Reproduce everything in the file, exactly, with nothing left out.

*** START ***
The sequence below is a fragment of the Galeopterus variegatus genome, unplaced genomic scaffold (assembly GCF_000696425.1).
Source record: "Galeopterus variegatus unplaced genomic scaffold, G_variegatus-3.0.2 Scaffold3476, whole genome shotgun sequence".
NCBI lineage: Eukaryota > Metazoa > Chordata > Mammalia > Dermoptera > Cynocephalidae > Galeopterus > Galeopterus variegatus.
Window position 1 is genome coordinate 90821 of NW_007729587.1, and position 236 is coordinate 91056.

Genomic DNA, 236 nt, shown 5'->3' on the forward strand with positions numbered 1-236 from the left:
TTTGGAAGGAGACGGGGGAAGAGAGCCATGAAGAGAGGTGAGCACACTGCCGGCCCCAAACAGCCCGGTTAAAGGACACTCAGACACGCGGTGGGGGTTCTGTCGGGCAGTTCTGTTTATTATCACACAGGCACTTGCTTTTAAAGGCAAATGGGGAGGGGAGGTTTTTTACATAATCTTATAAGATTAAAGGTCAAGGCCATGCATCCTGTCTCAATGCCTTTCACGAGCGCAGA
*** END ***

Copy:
The sequence below is a fragment of the Galeopterus variegatus genome, unplaced genomic scaffold (assembly GCF_000696425.1).
Source record: "Galeopterus variegatus unplaced genomic scaffold, G_variegatus-3.0.2 Scaffold3476, whole genome shotgun sequence".
NCBI lineage: Eukaryota > Metazoa > Chordata > Mammalia > Dermoptera > Cynocephalidae > Galeopterus > Galeopterus variegatus.
Window position 1 is genome coordinate 90821 of NW_007729587.1, and position 236 is coordinate 91056.

Genomic DNA, 236 nt, shown 5'->3' on the forward strand with positions numbered 1-236 from the left:
TTTGGAAGGAGACGGGGGAAGAGAGCCATGAAGAGAGGTGAGCACACTGCCGGCCCCAAACAGCCCGGTTAAAGGACACTCAGACACGCGGTGGGGGTTCTGTCGGGCAGTTCTGTTTATTATCACACAGGCACTTGCTTTTAAAGGCAAATGGGGAGGGGAGGTTTTTTACATAATCTTATAAGATTAAAGGTCAAGGCCATGCATCCTGTCTCAATGCCTTTCACGAGCGCAGA